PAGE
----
Associate Rector Reflects October
I am not a prize-winning contemplative, but I remember very well when I began to pray without words.
My husband of 20 years, the father of our two sons, the man who showed me what God’s unconditional love looked like, had died. He was diagnosed with lung cancer—I don’t remember hearing a stage number—on Friday, October 22, 1993, and he died exactly six months later, on Friday, April 22, 1994. After Jack died, I could not say a word to God. I had begged for Jack to be cured. I had asked dozens of friends to pray that Jack be cured. There had been a healing service, just for Jack.
But Jack died.
After his funeral, I came to the couch each early morning with a cup of coffee, but not to pray. I was bewildered about how to pray. If Jack had died, I had obviously prayed against God’s will, and I was not about to say anything to this capricious God I had thought I had known. So I sat. Silent. Morning after morning.
I cried. I remembered. I pondered. Had we done the wrong things? Should we have skipped the trial chemo which speeded up the cancer dramatically? Had I not listened to the Holy Spirit when I prayed so hard for my husband? The only thing I knew was that I would not ask God for anything, ever. I did not think I could survive another “No.”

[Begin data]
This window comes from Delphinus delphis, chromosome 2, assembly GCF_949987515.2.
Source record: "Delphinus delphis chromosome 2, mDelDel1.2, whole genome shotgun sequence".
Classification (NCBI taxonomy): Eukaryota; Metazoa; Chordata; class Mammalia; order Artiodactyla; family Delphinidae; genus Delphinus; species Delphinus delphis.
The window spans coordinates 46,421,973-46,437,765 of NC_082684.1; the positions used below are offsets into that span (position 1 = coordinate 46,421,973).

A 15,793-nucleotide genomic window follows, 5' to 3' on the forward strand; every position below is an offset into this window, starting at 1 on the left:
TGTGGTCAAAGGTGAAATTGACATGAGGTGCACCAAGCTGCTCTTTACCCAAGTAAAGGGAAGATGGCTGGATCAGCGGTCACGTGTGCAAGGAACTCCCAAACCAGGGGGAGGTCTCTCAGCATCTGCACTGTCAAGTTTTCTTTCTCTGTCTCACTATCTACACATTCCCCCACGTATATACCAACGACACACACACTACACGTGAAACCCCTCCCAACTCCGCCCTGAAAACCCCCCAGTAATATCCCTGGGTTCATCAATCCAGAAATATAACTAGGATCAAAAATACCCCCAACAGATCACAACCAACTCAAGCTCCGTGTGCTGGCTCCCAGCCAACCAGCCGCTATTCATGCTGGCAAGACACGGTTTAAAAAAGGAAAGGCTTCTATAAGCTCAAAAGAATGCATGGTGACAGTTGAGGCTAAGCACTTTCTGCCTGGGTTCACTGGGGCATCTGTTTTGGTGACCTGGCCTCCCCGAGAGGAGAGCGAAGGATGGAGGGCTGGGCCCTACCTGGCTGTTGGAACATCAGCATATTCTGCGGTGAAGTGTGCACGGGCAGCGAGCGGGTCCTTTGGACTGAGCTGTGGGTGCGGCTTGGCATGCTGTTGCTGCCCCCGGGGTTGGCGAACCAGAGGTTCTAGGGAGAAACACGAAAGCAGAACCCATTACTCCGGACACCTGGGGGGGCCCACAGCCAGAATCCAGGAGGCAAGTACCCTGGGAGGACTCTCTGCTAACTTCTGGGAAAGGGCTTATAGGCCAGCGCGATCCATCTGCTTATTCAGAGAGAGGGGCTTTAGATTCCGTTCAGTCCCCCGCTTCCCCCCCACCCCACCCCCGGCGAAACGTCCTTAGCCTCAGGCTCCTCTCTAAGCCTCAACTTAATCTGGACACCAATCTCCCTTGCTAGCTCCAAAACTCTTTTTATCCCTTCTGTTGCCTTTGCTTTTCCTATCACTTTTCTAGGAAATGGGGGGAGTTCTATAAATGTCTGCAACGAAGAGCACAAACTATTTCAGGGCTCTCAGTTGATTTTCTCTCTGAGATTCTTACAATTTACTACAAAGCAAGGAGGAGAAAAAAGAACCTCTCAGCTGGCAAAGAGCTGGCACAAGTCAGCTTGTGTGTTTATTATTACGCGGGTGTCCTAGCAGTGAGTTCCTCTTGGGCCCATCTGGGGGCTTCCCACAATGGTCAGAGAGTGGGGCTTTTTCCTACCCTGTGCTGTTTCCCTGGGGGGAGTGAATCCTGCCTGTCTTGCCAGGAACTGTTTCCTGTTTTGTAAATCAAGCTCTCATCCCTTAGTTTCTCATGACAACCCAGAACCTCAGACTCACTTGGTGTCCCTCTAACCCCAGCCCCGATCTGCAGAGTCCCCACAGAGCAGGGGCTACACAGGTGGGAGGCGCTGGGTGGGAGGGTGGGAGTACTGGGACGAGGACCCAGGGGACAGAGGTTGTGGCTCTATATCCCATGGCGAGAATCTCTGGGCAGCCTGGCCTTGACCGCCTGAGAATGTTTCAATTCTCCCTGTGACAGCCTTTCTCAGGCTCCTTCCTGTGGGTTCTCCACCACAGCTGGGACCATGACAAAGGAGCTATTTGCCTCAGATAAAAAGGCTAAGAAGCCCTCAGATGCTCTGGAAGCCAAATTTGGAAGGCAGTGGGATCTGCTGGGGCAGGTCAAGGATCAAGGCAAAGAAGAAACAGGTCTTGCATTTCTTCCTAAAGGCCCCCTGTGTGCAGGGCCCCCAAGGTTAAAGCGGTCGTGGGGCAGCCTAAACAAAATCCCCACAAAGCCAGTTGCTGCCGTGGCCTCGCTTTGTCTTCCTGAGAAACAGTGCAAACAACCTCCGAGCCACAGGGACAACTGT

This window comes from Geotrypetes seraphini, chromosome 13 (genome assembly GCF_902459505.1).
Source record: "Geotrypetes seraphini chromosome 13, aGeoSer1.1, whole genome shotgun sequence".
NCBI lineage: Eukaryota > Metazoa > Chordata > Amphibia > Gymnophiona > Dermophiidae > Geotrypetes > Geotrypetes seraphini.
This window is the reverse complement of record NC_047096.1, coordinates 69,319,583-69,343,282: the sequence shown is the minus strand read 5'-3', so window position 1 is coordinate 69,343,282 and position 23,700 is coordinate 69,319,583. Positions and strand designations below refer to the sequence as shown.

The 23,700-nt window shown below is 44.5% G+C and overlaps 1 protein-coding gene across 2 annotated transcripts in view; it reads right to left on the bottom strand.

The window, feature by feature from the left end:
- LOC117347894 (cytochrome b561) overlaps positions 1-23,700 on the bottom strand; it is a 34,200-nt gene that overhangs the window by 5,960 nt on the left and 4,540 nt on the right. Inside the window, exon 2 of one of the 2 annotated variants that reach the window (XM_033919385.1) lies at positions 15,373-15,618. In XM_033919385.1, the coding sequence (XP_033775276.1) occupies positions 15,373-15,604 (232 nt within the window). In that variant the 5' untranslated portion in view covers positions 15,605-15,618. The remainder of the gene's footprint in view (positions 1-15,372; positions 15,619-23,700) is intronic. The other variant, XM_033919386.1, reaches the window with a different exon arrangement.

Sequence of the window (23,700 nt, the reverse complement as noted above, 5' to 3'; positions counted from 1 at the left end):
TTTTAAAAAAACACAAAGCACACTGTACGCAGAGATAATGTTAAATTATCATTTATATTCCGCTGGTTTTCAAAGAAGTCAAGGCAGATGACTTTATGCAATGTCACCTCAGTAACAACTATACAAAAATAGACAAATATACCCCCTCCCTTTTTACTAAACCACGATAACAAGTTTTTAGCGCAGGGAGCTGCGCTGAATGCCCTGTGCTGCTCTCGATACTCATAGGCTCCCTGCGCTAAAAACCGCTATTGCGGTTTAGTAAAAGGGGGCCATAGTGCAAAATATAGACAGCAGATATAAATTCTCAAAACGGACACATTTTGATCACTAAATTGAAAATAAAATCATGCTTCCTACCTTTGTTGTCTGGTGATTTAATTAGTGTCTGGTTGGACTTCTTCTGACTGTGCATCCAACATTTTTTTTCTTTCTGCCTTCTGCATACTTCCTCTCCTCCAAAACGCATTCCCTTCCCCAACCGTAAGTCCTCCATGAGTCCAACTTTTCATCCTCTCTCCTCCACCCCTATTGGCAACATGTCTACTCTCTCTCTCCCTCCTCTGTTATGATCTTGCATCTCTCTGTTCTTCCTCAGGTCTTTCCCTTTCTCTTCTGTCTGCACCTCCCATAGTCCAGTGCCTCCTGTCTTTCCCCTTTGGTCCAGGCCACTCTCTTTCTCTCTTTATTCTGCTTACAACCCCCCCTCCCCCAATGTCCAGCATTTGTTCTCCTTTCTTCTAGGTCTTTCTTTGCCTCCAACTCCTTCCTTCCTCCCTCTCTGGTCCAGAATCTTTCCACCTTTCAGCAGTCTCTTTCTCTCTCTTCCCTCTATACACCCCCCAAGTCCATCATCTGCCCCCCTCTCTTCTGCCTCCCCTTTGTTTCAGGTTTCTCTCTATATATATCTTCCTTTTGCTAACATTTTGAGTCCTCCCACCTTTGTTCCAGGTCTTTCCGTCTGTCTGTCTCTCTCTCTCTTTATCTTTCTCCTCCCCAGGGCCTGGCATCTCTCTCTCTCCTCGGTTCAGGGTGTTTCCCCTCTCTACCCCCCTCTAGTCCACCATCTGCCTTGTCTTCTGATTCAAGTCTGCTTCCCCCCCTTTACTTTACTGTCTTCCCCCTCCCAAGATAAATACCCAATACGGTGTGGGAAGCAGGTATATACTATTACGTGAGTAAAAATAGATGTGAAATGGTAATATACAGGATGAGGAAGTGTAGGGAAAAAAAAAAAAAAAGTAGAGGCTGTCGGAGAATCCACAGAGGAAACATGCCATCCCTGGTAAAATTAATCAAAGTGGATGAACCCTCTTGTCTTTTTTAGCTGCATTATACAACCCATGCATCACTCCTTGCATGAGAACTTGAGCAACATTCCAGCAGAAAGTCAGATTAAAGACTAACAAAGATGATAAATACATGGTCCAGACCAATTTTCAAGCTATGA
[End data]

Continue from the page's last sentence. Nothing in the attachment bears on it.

One day I was thinking about the many kindnesses I continued to receive from friends and colleagues. Those kindnesses did not chase away the darkness, but I realized that those kindnesses were like tiny birthday candles in my darkness—they didn’t vanquish the darkness, but because of the darkness, they were more easily seen, these pinpricks of light. Still I said nothing to God.
Weeks went by. Then months.
One day I came to be aware of a Presence. Although I could see nothing, I could feel this Presence, and I knew beyond a doubt that this Presence was for me, not against me. I held my breath, hoping it would stay. It did. I came to know that Presence, without any words. I came to know that this Presence was good, benevolent, but not particularly active. I felt safe. I even felt free to cry without shame, and one day I knew that this Presence was crying with me—and of course, this presence was God. Abba.
From that time on, I looked forward to my morning prayer time. Nothing else had changed. I was still silent, still sad; but now I sat with someone who comforted me simply by being with me.
It would be even more months before I tried to speak to God, and when I did, I addressed God as Abba. But for months, over a year, I sat with God, and God sat with me. It is still one of my favorite ways to pray.